- What key concepts and questions are explored in The New Jim Crow?
- In The New Jim Crow, Michelle Alexander explores complex questions about the criminal justice system and the history of race and racial justice in the United States.
- Students will be introduced to essential questions that will guide their reading of The New Jim Crow.
- Students will become familiar with key terms and concepts found in The New Jim Crow.
- Excerpt from the Introduction (student version)
- Excerpt from the Introduction (teacher version)
- Guided Reading: Two-column Notes
- Shared Reading strategy
- “A Conversation with Michelle Alexander” (Teaching Tolerance Fall 2014)
- A complete copy of The New Jim Crow
Tier II and III vocabulary
- color blindness
- Jim Crow
- mass incarceration
Provide students with this paragraph from the Introduction to The New Jim Crow:
“Jarvious Cotton cannot vote. Like his father, grandfather, great-grandfather, and great-great-grandfather, he has been denied the right to participate in our electoral democracy. Cotton’s family tree tells the story of several generations of black men who were born in the United States but who were denied the most basic freedom that democracy promises—the freedom to vote for those who will make the rules and laws that govern one’s life. Cotton’s great-great-grandfather could not vote as a slave. His great-grandfather was beaten to death by the Ku Klux Klan for attempting to vote. His grandfather was prevented from voting by Klan intimidation. His father was barred from voting by poll taxes and literacy tests. Today, Jarvious Cotton cannot vote because he, like many black men in the United States, has been labeled a felon and is currently on parole.”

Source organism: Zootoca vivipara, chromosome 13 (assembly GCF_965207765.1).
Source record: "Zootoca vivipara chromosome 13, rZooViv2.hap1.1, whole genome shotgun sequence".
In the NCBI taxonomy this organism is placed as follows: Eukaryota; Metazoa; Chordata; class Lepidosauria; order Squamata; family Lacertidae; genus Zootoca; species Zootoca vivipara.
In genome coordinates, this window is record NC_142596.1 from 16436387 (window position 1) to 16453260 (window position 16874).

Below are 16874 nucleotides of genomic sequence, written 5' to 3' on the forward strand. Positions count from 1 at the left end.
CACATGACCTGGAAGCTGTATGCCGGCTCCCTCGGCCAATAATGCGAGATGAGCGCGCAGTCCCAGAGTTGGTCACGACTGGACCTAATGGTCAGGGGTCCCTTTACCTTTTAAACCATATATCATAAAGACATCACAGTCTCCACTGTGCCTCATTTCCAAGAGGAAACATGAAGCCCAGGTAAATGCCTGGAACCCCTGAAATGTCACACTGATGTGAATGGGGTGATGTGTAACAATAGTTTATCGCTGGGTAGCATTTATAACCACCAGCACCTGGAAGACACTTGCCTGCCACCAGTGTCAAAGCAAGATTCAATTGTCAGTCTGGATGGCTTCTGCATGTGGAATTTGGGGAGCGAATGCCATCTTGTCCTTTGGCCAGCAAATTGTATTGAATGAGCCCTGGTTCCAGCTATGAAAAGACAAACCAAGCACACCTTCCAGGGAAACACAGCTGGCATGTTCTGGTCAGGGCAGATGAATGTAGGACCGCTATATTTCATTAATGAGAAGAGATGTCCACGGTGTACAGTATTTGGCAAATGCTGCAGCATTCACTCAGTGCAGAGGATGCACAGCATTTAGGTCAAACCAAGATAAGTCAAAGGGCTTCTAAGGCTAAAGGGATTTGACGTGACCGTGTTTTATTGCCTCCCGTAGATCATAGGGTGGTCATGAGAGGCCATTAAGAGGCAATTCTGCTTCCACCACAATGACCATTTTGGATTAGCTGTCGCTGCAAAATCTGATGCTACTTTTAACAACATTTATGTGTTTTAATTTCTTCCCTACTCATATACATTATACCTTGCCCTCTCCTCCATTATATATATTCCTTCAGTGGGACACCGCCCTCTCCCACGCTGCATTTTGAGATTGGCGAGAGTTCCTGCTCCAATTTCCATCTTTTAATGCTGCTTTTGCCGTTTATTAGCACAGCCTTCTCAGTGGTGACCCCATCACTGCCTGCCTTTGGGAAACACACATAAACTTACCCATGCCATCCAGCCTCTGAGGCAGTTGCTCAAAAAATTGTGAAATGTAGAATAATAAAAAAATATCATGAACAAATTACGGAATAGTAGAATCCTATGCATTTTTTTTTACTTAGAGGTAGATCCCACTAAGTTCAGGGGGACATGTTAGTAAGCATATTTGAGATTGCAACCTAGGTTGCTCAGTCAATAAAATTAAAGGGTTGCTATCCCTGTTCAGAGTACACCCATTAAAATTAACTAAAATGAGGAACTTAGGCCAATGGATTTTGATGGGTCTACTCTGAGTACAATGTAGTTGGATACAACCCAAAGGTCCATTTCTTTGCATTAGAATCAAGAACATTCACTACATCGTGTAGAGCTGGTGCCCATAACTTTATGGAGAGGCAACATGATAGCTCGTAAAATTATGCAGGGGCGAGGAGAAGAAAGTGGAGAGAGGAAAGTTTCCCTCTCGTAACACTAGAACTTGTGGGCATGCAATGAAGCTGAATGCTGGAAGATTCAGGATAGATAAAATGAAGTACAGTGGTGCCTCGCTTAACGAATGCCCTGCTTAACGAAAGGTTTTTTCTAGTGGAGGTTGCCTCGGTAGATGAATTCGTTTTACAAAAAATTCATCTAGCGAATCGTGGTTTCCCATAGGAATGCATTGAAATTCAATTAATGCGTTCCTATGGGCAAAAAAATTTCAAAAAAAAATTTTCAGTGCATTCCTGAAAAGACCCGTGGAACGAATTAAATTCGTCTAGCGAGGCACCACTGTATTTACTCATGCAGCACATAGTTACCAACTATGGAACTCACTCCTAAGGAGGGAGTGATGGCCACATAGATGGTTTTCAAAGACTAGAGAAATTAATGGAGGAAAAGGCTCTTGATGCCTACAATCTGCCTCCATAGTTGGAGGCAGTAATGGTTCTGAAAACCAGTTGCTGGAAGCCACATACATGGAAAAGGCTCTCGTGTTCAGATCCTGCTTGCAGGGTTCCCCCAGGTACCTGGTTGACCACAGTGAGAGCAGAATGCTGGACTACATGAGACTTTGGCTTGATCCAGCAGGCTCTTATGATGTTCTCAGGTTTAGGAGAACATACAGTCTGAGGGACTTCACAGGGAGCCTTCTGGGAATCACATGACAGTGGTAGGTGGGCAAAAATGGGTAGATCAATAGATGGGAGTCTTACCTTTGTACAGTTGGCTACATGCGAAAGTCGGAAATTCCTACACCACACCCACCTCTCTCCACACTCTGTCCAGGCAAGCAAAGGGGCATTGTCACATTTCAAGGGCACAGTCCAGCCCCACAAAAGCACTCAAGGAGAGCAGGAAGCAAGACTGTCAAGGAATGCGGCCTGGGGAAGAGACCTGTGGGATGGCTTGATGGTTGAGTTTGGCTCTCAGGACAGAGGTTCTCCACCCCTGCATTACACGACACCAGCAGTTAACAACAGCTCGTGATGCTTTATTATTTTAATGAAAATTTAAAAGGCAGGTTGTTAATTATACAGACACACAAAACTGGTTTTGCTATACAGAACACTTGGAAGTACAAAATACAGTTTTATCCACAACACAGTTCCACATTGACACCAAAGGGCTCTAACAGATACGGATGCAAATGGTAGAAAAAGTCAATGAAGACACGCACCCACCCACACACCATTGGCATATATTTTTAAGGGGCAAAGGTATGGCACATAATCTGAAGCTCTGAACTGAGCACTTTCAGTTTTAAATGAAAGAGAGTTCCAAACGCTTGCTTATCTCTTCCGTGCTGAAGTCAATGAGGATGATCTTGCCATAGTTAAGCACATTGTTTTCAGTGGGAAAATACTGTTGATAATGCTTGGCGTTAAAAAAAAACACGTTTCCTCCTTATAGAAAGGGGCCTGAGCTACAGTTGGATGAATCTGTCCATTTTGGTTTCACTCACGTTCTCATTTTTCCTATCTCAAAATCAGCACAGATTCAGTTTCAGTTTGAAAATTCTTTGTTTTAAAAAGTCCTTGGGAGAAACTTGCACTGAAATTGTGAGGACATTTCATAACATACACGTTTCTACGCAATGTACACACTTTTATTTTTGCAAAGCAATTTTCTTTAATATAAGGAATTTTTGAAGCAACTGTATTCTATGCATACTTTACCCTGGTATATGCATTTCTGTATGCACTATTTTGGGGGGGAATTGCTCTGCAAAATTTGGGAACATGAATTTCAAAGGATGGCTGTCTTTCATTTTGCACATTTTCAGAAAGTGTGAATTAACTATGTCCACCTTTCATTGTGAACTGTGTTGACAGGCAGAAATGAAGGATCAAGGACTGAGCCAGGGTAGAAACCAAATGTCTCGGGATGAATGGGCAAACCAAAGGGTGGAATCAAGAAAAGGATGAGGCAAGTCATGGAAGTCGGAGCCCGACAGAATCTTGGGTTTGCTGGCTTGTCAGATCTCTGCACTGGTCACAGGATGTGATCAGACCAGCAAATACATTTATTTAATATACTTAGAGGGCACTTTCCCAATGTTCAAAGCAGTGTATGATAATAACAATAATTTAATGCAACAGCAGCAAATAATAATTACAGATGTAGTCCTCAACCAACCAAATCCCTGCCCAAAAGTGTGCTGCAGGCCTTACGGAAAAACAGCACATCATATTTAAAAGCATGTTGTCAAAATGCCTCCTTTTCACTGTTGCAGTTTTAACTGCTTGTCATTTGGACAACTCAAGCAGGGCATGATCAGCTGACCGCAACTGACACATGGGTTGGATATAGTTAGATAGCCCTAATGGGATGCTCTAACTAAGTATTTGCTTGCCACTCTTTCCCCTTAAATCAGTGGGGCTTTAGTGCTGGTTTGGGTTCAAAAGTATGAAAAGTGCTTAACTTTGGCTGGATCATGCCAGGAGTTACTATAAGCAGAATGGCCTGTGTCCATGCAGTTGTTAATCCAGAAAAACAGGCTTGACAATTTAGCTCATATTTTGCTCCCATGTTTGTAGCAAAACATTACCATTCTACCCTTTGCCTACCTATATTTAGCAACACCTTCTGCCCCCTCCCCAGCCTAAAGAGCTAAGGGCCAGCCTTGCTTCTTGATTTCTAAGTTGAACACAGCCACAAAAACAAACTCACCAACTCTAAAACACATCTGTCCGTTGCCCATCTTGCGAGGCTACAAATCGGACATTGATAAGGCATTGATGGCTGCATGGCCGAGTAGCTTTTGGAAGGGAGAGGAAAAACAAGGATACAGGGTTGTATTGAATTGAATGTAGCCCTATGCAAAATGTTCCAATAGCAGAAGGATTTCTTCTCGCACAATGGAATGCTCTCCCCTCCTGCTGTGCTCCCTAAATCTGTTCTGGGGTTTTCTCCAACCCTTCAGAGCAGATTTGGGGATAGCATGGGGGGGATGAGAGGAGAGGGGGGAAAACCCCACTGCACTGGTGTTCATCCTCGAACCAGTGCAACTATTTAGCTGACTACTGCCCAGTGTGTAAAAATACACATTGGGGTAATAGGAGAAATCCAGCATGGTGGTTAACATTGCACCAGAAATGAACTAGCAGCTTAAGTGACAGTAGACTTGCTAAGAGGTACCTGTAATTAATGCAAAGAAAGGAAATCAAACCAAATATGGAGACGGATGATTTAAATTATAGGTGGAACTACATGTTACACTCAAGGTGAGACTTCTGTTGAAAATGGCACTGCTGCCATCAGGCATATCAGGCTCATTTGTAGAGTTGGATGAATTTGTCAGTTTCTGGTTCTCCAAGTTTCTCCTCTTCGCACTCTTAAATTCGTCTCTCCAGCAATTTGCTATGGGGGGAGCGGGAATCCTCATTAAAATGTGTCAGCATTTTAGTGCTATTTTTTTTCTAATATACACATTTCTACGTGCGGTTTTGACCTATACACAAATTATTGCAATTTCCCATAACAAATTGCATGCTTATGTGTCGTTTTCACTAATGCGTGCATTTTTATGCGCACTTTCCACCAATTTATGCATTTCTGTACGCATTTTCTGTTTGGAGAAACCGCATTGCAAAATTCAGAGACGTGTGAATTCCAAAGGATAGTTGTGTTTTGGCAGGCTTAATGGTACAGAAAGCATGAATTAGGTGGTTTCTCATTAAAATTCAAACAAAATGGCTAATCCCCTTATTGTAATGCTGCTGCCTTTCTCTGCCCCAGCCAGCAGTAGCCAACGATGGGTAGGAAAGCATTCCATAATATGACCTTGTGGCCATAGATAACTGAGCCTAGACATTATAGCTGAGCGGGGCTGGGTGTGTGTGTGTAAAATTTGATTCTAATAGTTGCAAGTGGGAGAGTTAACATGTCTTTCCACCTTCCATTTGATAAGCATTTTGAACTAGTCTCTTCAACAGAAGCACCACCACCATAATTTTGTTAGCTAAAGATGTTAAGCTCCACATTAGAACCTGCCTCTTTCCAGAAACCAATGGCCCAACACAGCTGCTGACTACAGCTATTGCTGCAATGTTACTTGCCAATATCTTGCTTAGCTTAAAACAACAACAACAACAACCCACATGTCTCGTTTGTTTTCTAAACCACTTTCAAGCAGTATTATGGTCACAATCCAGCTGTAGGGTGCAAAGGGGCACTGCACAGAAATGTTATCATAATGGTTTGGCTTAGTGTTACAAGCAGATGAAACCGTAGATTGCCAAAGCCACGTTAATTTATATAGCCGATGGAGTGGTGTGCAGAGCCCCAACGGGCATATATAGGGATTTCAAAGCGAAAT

Then tell students to freewrite about the Cotton family history using the adage: “the more things change, the more they stay the same.”
- Debrief the Warm Up.
- Explain to students that they will be reading excerpts from a book titled The New Jim Crow: Mass Incarceration During the Age of Colorblindness, written by Michelle Alexander. The paragraph they freewrote about comes from this book. Have students make predictions about The New Jim Crow’s topics and themes based on its cover image and title. (If you do not have the book, the cover image can be viewed online at newjimcrow.com). Provide students with background information about Alexander’s career and have them read her interview with Teaching Tolerance.